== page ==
The trial involved 38 medical centers and was led by Michael Camilleri, M.D., a Mayo Clinic gastroenterologist. Patients who met the study criteria were randomly assigned to receive either of two dosage levels of prucalopride, a medication that stimulates protein receptors involved in contraction of the colon, or a placebo.
“The 620 patients studied in this trial were severely constipated, averaging only one bowel movement during the two weeks before entering treatment, and most had struggled with the problem for several years, not merely months.“ The two milligram (mg) and four mg doses of prucalopride appeared roughly equal in benefit, with about 30 percent of patients averaging three bowel movements per week during the 12-week study.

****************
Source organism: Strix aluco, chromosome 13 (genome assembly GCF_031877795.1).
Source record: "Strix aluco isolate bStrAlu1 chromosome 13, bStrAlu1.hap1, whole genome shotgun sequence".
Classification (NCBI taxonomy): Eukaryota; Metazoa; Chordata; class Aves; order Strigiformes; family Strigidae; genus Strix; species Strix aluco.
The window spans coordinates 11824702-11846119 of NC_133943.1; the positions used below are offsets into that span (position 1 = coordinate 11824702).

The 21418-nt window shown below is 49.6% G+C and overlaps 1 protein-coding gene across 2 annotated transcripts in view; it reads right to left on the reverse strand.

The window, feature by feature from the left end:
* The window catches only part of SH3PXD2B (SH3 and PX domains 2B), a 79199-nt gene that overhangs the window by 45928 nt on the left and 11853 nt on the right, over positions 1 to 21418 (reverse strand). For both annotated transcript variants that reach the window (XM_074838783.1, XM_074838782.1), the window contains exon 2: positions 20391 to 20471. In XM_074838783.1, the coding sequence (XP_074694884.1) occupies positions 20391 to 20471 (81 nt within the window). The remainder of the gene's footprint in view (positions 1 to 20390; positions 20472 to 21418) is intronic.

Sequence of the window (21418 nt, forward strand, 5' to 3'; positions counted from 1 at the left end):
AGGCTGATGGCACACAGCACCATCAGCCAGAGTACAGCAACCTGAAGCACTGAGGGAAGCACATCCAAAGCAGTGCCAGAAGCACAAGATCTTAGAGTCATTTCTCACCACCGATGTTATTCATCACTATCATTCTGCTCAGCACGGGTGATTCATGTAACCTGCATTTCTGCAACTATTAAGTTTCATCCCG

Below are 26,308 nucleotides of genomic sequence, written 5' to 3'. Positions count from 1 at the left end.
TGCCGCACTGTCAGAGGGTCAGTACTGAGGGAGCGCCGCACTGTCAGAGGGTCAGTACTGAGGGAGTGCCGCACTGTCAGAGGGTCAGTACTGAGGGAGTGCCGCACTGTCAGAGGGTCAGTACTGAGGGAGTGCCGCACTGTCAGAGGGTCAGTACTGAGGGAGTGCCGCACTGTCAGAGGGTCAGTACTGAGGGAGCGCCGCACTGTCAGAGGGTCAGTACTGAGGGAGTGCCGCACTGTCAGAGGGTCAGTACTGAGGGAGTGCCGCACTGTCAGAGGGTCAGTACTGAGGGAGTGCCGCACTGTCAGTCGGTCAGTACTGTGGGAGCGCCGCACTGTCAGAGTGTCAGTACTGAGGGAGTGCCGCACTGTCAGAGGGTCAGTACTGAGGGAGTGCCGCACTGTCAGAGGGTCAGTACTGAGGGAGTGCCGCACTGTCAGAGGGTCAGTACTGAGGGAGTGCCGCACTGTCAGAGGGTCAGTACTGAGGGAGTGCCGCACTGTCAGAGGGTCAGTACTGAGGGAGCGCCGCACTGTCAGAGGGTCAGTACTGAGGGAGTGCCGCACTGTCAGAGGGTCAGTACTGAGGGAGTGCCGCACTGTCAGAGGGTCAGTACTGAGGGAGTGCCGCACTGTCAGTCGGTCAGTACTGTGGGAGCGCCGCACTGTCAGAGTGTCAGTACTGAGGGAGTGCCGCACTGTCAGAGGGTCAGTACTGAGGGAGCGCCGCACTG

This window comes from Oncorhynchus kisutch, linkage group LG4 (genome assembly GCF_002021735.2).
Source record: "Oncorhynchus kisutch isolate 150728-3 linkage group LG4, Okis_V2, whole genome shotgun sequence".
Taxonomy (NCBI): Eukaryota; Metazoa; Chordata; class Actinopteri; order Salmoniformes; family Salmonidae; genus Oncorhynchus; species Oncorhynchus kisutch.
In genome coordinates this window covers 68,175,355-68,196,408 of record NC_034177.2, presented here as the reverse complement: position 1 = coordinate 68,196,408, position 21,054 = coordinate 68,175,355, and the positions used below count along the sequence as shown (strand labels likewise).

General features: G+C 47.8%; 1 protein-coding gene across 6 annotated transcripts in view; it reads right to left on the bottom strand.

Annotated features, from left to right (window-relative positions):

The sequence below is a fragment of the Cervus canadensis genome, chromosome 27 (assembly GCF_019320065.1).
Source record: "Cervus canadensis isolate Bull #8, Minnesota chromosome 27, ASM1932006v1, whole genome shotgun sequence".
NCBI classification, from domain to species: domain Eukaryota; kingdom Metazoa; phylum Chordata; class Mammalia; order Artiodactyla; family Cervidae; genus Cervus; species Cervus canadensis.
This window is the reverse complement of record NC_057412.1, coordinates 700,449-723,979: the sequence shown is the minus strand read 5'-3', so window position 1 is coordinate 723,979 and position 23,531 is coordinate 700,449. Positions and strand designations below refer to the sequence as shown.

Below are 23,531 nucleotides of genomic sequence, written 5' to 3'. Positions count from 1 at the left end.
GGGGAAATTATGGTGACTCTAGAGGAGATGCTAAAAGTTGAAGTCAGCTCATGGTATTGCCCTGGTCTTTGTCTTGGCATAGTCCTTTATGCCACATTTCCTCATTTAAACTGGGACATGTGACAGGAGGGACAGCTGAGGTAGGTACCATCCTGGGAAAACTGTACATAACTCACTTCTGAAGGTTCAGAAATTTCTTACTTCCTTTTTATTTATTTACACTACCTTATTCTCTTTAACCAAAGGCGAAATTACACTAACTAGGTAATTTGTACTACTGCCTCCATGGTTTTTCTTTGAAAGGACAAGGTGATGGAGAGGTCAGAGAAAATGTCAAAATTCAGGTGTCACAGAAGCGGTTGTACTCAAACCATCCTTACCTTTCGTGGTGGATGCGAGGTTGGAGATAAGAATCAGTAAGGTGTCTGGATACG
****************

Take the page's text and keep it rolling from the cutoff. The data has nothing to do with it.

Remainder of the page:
Only 12 percent of patients on placebo averaged three bowel movements per week. Nearly half (47.3 and 46.6 percent, respectively) of the patients taking prucalopride increased their bowel movements by at least one per week, while about a quarter (25.8 percent) of those on placebo had a similar improvement. The most common adverse effect from the drug was diarrhea. Camilleri says the cardiac risk issues that have been raised about related drugs for constipation including tegaserod, appear to be less of a concern for prucalopride.
The results from other studies will need to be compiled and published, and safety and efficacy data submitted to the Food and Drug Administration for review, before it can be approved in the United States as a treatment for chronic constipation, he says.
MEDICA.de; Source: Mayo Clinic